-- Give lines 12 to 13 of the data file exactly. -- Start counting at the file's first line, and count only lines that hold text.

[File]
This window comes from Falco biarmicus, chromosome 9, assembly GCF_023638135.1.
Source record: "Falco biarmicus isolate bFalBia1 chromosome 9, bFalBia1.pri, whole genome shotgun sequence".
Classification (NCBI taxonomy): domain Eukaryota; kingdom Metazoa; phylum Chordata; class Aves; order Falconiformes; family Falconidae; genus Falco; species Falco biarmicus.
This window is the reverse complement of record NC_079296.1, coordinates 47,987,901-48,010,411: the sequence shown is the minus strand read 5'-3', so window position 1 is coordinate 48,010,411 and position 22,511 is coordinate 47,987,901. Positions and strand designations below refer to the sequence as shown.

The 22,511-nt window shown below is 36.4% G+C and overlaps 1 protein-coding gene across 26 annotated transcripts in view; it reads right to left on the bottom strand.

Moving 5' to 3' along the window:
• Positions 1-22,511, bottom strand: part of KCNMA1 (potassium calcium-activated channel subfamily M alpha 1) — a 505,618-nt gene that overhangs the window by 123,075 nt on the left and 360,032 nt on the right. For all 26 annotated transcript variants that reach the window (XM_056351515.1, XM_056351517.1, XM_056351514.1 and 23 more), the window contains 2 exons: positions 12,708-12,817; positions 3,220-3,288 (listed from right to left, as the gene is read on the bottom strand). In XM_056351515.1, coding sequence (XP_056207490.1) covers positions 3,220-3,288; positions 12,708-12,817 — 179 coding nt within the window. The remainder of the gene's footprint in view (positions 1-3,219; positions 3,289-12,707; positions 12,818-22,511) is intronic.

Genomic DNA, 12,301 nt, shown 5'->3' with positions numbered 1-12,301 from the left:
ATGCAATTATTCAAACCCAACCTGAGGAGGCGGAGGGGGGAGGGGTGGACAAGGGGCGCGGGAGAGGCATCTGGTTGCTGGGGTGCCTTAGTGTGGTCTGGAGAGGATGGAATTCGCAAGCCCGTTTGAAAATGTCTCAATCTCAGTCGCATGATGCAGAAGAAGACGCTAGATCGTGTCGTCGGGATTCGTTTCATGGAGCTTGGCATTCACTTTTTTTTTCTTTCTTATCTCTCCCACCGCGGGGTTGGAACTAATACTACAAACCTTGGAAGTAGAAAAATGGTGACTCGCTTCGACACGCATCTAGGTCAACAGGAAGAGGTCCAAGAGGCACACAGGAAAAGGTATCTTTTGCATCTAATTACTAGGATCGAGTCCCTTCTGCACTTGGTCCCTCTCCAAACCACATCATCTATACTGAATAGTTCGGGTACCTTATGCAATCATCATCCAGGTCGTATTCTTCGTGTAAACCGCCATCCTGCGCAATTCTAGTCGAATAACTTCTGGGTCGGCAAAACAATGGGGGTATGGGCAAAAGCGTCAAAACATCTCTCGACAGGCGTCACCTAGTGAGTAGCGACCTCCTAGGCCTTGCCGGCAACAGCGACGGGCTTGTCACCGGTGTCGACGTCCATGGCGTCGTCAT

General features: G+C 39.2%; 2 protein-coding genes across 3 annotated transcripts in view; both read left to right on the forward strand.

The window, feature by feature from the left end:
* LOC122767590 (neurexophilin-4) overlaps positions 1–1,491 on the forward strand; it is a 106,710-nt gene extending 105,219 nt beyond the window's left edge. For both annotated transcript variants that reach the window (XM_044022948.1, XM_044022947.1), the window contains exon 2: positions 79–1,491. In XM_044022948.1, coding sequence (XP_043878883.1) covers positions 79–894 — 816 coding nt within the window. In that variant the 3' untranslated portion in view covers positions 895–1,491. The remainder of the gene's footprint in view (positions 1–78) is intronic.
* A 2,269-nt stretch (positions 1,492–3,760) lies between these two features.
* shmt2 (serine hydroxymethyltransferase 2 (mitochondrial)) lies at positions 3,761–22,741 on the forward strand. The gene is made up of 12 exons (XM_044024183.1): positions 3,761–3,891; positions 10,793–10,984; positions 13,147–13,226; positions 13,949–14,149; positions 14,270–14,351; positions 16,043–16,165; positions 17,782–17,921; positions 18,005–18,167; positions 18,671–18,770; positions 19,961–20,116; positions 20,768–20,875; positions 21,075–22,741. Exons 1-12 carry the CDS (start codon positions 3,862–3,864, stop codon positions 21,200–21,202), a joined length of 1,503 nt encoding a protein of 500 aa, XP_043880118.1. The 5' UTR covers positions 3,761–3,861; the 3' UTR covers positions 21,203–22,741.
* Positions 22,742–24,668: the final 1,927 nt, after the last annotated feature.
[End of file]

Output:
* LOC122767590 (neurexophilin-4) overlaps positions 1–1,491 on the forward strand; it is a 106,710-nt gene extending 105,219 nt beyond the window's left edge. For both annotated transcript variants that reach the window (XM_044022948.1, XM_044022947.1), the window contains exon 2: positions 79–1,491. In XM_044022948.1, coding sequence (XP_043878883.1) covers positions 79–894 — 816 coding nt within the window. In that variant the 3' untranslated portion in view covers positions 895–1,491. The remainder of the gene's footprint in view (positions 1–78) is intronic.
* A 2,269-nt stretch (positions 1,492–3,760) lies between these two features.